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Feb 14, 2013
 |  BC Innovations  |  Targets & Mechanisms

Stressing out over depression and anxiety

Two teams have shown that enhanced glucocorticoid signaling in the brain triggers aberrant behavior in mouse models of depression and anxiety.1,2 The groups are now using the mice to study the mechanisms underlying the effect and determine whether blocking glucocorticoid signaling can treat neuropsychiatric diseases.

All mammals respond to stress by releasing glucocorticoids from the adrenal glands. Although that stress mechanism is beneficial when it facilitates the fight or flight response, chronic activation of the glucocorticoid response can trigger multiple neuropsychiatric disorders in humans, including pathological anxiety, depression and addiction.

The challenge has been identifying the molecular mechanisms underlying chronic activation of the glucocorticoid-mediated stress response and determining whether blocking that mechanism could help treat those disorders. Moreover, because the glucocorticoid receptor (GCCR) is a transcription factor expressed in many different cell types, safely targeting it in neuropsychiatric disorders will require selectively hitting specific neurons in the brain.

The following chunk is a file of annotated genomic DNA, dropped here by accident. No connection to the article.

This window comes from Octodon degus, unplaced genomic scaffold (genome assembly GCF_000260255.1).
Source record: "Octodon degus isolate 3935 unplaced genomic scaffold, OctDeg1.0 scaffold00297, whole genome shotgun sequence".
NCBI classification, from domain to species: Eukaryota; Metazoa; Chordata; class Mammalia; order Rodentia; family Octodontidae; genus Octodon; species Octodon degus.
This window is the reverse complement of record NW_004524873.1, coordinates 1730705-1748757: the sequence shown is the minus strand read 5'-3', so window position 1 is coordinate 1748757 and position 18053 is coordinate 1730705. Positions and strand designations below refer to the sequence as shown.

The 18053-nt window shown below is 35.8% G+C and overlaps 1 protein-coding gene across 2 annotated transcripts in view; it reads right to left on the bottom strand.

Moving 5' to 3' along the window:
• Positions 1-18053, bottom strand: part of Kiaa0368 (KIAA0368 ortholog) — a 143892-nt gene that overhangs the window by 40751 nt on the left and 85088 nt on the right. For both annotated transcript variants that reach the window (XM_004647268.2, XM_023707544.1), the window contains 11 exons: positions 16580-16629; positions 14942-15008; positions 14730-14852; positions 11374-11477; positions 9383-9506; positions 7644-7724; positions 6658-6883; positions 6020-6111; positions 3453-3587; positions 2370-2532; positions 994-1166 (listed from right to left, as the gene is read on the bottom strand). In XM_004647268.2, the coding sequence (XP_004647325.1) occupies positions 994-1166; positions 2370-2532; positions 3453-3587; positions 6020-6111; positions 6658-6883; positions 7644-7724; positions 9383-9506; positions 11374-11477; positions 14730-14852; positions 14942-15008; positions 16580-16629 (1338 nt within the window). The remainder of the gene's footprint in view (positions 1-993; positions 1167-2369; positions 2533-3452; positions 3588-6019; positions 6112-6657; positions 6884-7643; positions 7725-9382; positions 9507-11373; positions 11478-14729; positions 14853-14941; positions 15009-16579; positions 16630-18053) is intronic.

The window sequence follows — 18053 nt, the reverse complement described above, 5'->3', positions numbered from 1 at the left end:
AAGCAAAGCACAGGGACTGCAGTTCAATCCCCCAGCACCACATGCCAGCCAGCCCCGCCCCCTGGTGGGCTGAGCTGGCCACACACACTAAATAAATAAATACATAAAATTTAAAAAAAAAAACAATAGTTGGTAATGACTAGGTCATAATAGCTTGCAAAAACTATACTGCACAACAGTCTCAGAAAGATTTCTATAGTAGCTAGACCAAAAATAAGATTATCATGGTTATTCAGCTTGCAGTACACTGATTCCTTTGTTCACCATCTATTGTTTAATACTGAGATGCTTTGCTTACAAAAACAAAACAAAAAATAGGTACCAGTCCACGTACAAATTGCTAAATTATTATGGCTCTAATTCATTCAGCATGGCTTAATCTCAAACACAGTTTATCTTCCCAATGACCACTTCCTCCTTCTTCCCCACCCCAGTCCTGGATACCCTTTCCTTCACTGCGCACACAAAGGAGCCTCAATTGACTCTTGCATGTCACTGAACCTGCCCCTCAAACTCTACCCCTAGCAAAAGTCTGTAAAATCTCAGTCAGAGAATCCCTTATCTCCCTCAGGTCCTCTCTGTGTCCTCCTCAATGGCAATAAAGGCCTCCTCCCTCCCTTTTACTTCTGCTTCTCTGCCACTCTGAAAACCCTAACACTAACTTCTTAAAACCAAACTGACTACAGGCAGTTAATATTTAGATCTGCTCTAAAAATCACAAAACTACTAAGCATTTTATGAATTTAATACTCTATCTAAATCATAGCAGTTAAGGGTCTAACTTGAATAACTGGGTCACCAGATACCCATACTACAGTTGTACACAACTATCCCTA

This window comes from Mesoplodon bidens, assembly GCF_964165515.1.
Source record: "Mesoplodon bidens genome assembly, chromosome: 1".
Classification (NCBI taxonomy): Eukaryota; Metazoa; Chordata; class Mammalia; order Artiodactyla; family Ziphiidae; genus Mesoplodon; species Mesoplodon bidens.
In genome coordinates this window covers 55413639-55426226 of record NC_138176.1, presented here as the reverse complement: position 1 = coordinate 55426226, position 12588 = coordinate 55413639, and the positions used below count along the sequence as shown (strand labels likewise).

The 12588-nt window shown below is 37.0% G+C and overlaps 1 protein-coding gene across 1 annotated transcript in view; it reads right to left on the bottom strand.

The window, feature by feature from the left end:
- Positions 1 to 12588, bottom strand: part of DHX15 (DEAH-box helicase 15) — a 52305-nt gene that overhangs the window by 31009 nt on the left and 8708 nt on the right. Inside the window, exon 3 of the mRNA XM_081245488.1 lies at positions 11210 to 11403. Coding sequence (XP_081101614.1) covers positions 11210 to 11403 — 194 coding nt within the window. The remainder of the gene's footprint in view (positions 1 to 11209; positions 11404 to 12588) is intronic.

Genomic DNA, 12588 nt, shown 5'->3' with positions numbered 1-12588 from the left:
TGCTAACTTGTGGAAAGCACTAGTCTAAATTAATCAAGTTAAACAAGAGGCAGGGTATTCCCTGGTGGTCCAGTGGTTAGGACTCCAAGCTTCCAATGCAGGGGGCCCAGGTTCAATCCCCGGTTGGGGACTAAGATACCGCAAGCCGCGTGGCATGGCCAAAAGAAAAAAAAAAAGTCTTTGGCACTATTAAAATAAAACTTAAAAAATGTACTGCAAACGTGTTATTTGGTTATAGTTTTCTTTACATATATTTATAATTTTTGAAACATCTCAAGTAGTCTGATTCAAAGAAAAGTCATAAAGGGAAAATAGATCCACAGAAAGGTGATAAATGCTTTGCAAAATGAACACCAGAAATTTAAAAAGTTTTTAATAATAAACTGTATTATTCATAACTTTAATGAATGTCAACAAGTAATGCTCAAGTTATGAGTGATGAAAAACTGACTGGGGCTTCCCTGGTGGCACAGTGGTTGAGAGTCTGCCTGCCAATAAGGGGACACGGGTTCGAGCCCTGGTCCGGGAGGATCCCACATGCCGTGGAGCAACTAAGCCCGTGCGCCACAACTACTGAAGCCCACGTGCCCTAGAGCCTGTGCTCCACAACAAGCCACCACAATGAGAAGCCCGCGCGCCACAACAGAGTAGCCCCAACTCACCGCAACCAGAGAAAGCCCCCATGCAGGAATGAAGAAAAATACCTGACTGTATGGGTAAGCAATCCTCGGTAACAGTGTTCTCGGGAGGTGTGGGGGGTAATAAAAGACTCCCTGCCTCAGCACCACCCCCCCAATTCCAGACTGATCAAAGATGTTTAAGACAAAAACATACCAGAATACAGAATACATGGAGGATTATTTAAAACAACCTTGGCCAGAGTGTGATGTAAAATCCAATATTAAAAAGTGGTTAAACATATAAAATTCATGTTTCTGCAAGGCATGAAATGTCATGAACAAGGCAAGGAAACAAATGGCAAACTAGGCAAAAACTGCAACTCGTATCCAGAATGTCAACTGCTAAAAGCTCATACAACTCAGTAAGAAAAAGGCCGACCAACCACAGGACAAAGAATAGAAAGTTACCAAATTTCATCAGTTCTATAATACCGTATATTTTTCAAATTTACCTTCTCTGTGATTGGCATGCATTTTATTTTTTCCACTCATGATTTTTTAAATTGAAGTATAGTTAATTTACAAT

To tackle those issues, two groups generated genetically altered mice and subjected them to environmental conditions predicted to trigger stress-mediated anxiety and depression in humans.

The French group, led by François Tronche and Jacques Barik, built on their prior work that showed selectively knocking out Gccr in postsynaptic, dopamine-sensing neurons decreased cocaine addiction in mice compared with what was seen in control mice.3 Dopamine signaling in...

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